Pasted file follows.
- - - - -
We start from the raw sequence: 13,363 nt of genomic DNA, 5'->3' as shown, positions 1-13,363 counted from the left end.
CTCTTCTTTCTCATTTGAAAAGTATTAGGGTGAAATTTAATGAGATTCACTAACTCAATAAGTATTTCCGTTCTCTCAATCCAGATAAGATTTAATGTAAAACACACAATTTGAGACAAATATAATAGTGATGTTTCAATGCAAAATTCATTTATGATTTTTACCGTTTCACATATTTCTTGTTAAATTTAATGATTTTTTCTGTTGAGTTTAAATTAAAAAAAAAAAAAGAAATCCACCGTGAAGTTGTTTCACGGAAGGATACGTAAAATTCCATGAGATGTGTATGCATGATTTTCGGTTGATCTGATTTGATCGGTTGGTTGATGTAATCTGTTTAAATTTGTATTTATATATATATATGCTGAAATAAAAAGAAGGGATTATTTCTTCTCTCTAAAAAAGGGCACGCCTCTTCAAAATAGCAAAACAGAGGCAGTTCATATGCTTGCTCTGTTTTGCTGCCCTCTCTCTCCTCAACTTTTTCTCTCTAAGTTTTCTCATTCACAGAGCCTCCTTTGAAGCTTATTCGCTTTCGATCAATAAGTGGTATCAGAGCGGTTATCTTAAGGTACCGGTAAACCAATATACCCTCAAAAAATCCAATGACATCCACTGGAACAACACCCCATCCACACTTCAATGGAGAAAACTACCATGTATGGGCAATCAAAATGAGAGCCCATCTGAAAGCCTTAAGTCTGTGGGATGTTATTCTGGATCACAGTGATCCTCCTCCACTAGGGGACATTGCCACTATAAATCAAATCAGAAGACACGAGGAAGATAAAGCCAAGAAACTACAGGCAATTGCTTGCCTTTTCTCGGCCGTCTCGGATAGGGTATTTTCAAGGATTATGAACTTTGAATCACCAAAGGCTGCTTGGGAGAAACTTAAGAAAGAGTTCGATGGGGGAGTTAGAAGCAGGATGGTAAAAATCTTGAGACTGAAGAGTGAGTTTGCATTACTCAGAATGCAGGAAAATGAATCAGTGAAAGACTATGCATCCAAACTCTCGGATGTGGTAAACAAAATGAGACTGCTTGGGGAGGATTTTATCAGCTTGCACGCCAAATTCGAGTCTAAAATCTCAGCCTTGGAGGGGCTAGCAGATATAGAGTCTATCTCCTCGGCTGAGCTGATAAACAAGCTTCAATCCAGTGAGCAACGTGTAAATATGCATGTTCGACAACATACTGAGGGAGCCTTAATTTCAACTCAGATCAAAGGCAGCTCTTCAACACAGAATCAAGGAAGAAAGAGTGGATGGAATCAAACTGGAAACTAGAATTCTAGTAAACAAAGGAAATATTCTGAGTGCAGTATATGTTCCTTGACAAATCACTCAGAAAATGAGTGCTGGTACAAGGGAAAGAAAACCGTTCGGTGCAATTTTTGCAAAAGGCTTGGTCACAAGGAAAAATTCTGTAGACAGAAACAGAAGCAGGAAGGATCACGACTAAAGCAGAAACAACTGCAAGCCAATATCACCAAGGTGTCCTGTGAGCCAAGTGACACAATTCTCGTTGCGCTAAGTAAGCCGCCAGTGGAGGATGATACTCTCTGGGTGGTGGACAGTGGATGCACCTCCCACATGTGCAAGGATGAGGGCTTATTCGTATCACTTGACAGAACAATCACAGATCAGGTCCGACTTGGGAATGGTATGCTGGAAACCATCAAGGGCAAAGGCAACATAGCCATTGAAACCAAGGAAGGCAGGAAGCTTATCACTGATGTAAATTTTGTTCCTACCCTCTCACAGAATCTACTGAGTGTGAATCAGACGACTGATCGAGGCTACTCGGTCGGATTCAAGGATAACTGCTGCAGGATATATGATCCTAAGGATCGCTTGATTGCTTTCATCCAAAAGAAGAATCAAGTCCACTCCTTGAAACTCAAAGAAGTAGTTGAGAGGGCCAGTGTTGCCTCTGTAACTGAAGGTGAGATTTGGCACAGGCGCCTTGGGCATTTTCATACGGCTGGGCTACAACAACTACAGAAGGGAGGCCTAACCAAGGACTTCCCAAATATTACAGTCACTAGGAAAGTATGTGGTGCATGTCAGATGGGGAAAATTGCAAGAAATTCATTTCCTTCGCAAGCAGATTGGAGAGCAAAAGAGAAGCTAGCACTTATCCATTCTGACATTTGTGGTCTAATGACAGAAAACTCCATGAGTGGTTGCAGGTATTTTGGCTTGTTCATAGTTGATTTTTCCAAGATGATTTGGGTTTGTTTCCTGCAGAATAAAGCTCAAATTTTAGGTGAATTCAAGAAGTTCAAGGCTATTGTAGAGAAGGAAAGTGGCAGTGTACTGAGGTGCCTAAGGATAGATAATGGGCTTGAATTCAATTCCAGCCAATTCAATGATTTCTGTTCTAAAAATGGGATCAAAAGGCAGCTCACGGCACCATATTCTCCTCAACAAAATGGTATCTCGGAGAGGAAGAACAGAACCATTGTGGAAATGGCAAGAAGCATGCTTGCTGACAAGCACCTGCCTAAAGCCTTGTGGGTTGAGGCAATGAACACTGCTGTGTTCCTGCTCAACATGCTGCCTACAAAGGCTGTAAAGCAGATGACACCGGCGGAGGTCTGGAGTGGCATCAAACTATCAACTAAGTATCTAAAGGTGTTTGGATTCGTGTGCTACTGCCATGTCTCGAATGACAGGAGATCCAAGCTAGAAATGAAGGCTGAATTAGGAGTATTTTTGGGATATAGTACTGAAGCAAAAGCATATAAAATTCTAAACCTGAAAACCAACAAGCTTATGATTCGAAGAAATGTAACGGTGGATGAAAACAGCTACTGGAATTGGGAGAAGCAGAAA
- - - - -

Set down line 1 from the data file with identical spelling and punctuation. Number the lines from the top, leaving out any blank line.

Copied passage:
We start from the raw sequence: 13,363 nt of genomic DNA, 5'->3' as shown, positions 1-13,363 counted from the left end.